For example, there have been incidents where terrorism-related training has occurred within the UK, sometimes using the facilities of otherwise legitimate organisations providing outdoor training activities. If a charity hires out these kinds of outdoor facilities, its trustees must be aware of the need to carefully scrutinise their customer and beneficiary base and report any suspicions they have.

All charities must have, as a minimum:

  • some form of appropriate internal and financial controls in place to ensure that all their funds are fully accounted for and are spent in a manner that is consistent with the purpose of the charity. What those controls and measures are and what is appropriate will depend on the risks and the charity
  • proper and adequate financial records for both the receipt and use of all funds together with audit trails of decisions made. Records of both domestic and international transactions must be sufficiently detailed to verify that funds have been spent properly as intended and in a manner consistent with the purpose and objectives of the organisation
  • given careful consideration to what due dilligence, monitoring and verification of use of funds they need to carry out to meet their legal duties. Trustees need to put effective processes in place to provide adequate assurances about the identity of donors, particularly substantial donors, and to verify this. They must carry out appropriate and proper due dilligence on individuals and organisations that the charity gives grants to or uses to carry out charitable projects and help deliver its work
  • taken reasonable and appropriate steps to know who their beneficiaries are (at least in broad terms), carry out appropriate checks where the risks are high and have clear beneficiary selection criteria which are consistently applied

Further information can be found in the toolkit Protecting charities from harm - Chapter 2: Due diligence, Monitoring and Verification of end use of funds.

The Commission expects trustees to be vigilant and to act to ensure that a charity’s premises, assets, staff, volunteers or other resources cannot be used for activities that may, or appear to, support or condone terrorist activities.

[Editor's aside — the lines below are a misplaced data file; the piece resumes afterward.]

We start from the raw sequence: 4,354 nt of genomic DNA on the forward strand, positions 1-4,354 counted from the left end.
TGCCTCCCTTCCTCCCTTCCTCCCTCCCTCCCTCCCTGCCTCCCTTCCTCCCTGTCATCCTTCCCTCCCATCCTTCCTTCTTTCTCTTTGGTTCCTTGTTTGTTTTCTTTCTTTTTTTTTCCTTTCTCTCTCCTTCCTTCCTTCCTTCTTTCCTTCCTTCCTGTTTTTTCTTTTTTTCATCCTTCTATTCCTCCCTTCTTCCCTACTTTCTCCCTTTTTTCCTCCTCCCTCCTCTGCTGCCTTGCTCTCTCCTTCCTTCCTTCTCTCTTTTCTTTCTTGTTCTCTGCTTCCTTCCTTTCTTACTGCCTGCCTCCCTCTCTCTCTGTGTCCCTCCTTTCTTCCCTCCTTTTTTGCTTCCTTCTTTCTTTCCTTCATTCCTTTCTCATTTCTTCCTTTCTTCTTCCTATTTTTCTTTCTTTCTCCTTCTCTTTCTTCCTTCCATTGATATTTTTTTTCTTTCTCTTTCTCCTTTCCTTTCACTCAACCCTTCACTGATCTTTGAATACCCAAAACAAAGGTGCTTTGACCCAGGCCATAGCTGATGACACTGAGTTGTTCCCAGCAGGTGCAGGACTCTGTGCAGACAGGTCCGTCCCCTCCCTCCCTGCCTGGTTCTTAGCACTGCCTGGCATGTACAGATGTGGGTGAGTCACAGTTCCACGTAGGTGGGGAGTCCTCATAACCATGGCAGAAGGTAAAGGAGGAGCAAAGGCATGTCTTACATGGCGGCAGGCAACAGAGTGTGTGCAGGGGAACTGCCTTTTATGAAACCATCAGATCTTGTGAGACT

Charities should take all necessary steps to ensure that their activities cannot be misinterpreted and are transparent. This is of particular importance when assets are transferred overseas. Trustees must ensure that proper and adequate procedures are put in place and properly implemented to prevent terrorist organisations taking advantage of a charity's status, reputation, facilities or assets. They must avoid undertaking activities that may place the charity's funds, assets or reputation at undue risk.

Trustees must consider and manage risks to the charity whether operational, financial, or reputational. They can take risks, however, in order to fulfil their duties, trustees must implement realistic and reasonable risk management strategies to identify and mitigate risks to the charity's funds, operations, assets and reputation. These should be relevant and proportionate given the charity's activities and the nature of its operations.

Trustees must exercise proper control over the charity's financial affairs and keep accurate financial and administrative records.

Trustees must ensure they and their charity comply with the law, including counter-terrorism laws.

Trustees risk committing a criminal offence if they have financial dealings with someone who is a 'designated person' in the UK and subject to national and possibly international financial sanctions.

A designated person cannot be appointed as a trustee. This is because a designated person cannot disharge all of his or her duties as a trustee in the management and administration of a charity.